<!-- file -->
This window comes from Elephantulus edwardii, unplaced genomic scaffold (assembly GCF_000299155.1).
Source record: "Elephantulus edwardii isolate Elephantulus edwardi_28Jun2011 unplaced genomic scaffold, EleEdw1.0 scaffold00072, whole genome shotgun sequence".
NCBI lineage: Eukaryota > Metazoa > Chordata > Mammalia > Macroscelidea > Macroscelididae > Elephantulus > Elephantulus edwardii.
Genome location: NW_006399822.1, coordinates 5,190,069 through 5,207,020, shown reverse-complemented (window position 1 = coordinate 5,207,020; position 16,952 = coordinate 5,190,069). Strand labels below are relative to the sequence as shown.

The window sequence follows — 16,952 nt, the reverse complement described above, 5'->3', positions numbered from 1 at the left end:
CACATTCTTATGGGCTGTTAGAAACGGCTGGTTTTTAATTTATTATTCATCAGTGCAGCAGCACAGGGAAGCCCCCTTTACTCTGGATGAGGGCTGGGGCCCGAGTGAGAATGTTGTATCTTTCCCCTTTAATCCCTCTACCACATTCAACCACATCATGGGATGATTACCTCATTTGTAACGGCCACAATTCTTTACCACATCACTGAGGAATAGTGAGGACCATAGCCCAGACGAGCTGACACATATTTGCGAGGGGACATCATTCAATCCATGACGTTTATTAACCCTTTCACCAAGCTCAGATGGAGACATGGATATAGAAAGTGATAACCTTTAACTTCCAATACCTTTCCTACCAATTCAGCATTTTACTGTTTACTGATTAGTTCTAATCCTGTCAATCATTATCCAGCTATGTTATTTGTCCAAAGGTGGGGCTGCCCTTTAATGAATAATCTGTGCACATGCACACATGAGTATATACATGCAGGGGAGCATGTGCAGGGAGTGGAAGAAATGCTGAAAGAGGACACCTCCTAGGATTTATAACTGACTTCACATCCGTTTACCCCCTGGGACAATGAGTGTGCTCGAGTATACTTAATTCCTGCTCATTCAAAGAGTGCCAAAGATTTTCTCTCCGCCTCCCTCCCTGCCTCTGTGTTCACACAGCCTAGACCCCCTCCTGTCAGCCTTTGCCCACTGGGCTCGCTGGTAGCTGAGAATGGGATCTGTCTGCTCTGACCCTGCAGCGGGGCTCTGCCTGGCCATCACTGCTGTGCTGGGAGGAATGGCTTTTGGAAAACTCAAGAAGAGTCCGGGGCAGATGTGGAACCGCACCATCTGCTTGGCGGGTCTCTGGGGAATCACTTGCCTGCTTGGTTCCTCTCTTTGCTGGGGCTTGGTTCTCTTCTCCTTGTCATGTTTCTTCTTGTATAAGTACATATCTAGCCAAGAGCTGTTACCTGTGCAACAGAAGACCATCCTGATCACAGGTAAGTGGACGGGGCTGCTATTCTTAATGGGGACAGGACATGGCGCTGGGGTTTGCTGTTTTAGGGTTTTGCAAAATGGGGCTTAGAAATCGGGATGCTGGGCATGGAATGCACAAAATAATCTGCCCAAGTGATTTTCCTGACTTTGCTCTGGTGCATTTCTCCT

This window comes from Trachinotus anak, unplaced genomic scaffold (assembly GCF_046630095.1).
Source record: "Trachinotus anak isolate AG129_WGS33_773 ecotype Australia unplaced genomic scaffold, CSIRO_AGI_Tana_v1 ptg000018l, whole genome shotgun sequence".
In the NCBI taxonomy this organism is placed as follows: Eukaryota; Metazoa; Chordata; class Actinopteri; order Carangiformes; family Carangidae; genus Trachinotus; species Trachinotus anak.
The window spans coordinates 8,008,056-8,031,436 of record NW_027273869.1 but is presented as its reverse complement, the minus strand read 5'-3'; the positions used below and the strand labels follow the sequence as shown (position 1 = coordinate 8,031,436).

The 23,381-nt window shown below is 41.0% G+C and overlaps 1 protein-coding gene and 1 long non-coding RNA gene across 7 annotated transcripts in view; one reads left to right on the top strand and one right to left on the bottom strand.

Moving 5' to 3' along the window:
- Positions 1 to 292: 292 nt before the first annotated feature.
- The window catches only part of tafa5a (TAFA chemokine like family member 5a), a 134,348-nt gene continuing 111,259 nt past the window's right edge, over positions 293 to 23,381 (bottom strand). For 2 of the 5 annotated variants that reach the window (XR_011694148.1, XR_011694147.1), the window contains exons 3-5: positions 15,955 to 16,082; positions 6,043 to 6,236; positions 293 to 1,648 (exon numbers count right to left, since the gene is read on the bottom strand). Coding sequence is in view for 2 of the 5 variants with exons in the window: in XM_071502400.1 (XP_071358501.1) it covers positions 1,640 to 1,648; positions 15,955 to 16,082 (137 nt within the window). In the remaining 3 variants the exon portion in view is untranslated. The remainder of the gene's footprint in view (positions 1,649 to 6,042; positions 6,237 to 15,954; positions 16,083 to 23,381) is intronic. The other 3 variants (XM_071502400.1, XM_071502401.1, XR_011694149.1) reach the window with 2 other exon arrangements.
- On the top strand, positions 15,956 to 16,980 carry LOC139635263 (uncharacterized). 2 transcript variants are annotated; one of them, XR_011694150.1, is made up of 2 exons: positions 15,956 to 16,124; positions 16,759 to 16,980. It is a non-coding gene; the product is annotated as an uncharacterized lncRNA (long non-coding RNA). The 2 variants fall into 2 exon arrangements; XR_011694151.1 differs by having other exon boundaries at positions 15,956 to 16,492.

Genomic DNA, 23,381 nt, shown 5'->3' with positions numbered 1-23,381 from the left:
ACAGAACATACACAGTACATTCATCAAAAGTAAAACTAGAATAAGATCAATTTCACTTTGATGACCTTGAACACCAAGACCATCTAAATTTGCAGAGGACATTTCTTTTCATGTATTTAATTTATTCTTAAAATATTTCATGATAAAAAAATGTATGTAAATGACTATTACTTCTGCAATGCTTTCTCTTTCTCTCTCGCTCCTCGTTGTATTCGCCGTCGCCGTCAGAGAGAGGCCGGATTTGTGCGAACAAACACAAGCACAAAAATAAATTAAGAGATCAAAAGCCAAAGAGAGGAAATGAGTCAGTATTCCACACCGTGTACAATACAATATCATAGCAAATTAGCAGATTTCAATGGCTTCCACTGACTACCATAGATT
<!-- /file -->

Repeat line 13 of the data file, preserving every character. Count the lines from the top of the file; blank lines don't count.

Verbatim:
- Positions 1 to 292: 292 nt before the first annotated feature.